The new Celtic lineage colonists decided to settle permanently in the region (corresponding to the eastern Phrygia), which was known as "Galazia". Strabone described its state organization: according to the Celtic custom, each tribe was divided into "cantons" (as in Switzerland nowadays), and each one was governed by a chief (who was known as "tetrarca", such term was often used in Palestine), whose powers were almost unlimited, except for murder trials, during which the murderers were judged in a sacred place. Such place was known as Drynemeton (that is "temple of the oaks", those same oaks that have always been considered sacred in a vast area, from Asia Minor to the Brittany coast of France).
It was the custom to go into the oak forests in order to swear by touching the wood of trees (Indo-Iranic treu). Such operation had to be repeated seven times. From this ancient custom comes the word troménie (tro-minihi, in Breton language, it literally means path (tro) of the minihi (sacred space)) from which the Latin word: monachium (monastery) derives. The pilgrimage of purging is still well-known today in the pre-Easter Christian custom, which is called "round of the seven parishes". Thus we may designate as "ancient places to consider as sacred," even all Indo-European toponyms which have the following prefixes sett*, sezz* o yed (in Azeri yeddi means seven) and from which derives the etymology of Jeddah (in Arabic, Ciddə), sacred city for Islam.
If the original inhabitants of Phrygia had maintained political control of cities and lands, they were actually required to pay tithes to these "Galatians", who were sort of military aristocracy, living in fortified farms and separated by native (farms called "Qasim" from which then, "Cassim").
These Galatians, otherwise known as Gauls or Cassi, were valiant warriors and highly respected by both the Greeks and Romans. They had knowledge of the use of metals and used it to manufacture wheels and helmets. Often they fought as mercenaries in the great battles of the time. For years, they had controlled the western part of Asia Minor and now and then, they were allies of this or that sovereign.

3.1. The Galatians in Northern Italy

Regarding the land of northern Italy, historical informations have always been very deliberately confused: historians refers to the alleged culture of Golasecca and Villanoviana (proto-Etruscans) or to a vaguely defined "Bronze Age". For over a thousand years, until the advent of the Romans, trade and commerce, forge of helmets and gears took place on this country. Such business was spread all over an immense area, from the Atlantic to the Black Sea. A vase was found at Vix in Burgundy, finding dated 540 BC, and it shows the high quality achieved by Galatians craftsmen (Celts then). Furthermore, in this documentary evidence, wealthy life of this population is clear
Such vase of Vix (named after the Latin, Vix crater, because in French, this term indicates all vases of clear Greek manufacturing) is a proven fact.
In 540 BC, Carthaginians and Etruscans (united by common origin and language) drove out the Greeks from Corsica, while Rome was still under the total influence of the Etruscans: despite what is repeatedly mentioned by some Roman historians, it is quite impossible that the first kings of Rome were only seven, when considering the average age at that time and furthermore, the Urbe/City was ruled by various kings for about a quarter of a millennium (244 years).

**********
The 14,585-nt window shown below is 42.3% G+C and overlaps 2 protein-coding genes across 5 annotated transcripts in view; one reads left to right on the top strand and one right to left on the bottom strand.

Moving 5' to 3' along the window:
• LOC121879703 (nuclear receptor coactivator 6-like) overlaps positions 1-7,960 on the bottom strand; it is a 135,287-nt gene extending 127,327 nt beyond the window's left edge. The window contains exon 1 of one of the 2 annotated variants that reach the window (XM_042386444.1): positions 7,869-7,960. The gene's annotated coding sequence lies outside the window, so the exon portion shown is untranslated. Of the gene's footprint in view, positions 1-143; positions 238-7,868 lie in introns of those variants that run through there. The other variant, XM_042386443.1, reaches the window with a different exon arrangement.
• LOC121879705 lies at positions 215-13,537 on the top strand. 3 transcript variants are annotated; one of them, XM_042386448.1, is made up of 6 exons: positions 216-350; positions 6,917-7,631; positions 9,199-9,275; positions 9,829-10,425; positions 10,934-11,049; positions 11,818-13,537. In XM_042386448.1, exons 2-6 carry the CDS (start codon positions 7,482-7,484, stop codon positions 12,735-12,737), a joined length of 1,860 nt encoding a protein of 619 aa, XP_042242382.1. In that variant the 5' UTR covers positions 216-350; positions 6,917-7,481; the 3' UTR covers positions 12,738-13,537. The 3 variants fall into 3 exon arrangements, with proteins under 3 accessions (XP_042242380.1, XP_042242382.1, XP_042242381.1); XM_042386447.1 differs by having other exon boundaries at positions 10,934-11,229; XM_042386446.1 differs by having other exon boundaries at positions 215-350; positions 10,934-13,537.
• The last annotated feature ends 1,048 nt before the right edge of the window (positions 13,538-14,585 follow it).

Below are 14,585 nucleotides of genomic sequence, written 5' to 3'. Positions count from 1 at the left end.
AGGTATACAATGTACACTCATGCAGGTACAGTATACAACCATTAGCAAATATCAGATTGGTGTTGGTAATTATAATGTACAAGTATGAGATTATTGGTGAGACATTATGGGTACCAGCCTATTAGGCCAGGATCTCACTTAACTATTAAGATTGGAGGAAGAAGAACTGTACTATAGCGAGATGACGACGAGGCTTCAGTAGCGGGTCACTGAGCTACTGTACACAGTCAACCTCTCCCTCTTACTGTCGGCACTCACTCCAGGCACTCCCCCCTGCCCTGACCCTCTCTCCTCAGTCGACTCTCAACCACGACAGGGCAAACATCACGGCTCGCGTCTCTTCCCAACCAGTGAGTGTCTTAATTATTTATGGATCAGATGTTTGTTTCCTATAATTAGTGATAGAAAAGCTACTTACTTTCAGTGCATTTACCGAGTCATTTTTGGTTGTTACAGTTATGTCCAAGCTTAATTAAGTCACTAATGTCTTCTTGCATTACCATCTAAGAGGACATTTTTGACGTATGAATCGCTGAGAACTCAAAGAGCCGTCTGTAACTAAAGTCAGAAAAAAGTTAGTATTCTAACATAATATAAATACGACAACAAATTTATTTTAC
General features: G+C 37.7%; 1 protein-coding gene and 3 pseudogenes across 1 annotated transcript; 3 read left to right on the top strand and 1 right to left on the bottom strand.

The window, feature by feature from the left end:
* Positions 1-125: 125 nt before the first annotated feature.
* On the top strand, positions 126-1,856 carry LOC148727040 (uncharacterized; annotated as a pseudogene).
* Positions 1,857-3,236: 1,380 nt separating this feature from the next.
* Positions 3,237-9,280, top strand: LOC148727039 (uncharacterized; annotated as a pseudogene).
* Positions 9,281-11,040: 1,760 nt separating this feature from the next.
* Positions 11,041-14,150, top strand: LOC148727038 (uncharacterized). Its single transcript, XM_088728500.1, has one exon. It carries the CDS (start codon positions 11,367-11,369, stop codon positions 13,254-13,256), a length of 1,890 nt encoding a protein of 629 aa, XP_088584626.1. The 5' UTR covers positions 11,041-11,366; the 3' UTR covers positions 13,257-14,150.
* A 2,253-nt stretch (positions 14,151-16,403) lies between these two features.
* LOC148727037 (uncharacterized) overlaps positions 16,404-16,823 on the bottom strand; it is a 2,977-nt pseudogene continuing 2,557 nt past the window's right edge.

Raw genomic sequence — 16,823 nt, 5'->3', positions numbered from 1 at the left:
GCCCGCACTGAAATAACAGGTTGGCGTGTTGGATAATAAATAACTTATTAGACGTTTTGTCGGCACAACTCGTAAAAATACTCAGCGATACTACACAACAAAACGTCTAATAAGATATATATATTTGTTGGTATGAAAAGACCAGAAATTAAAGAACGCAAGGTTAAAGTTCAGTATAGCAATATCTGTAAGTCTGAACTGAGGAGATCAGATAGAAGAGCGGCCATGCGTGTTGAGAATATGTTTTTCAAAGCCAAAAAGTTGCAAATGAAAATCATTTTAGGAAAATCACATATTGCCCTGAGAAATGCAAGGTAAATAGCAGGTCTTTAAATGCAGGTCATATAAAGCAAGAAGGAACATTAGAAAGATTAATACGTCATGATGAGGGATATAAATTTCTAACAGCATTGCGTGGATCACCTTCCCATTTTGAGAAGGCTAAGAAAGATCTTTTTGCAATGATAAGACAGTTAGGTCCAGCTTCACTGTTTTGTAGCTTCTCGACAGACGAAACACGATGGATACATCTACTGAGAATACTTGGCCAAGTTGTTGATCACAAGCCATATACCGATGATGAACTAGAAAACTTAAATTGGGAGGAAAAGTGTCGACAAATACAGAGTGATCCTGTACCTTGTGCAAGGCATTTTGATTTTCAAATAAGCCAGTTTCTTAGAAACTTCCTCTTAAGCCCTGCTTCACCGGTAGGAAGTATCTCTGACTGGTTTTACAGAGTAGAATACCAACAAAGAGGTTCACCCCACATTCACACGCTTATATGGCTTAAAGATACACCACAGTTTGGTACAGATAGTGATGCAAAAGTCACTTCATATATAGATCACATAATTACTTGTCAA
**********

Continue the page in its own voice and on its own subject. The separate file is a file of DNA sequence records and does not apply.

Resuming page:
Few real historical facts, as mentioned, but then about these ones, it is necessary to proceed with the research.
In 171 BC, a vast land, that stretched from the south of France and Illyria, was run by Cassio Longino, ancestor of the most famous one called Gaio Cassio Longino, who over a century later, took part to the murder of Caesar, but rather than murder, it was - probably - just an action to restore democracy in the world and to strike to death those who had unjustly robbed and killed.
As Strabone asserts, Italy was inhabited by several tribes and they were united almost from a single ethnic group, since all of them were very little affected by administration and were devoted to a few and specific activities such as mining and metalworking, horse breeding, commerce. They were very cohesive and supportive to each other, shared a language (Semitic, considered of Phoenician strain). They were first ones to trace streets and to place milestones, furthermore they used to collect safe assets due to the tolls on transit. These early inhabitants, called by historians proto-Etruscans, took precautions - in a real self-defense system – in order that they could not be dispossessed by the Romans in any way, and thus, in order to protect those lands which belonged to them for generations, they had introduced ad hoc rules. Such rules were already included when drafting the "Law of the Twelve Tables" and as well, through them, for centuries, many taxes had not being paid, for example among them, those ones due to the norm of the right of burial. This perfectly explains the high number of busts and tombs along the Appian Way and other consular roads: from solemn tribute to the ancestors to a mere ploy to make an income for the coming centuries, and if necessary, transforming appropriate areas for graves in commerce places.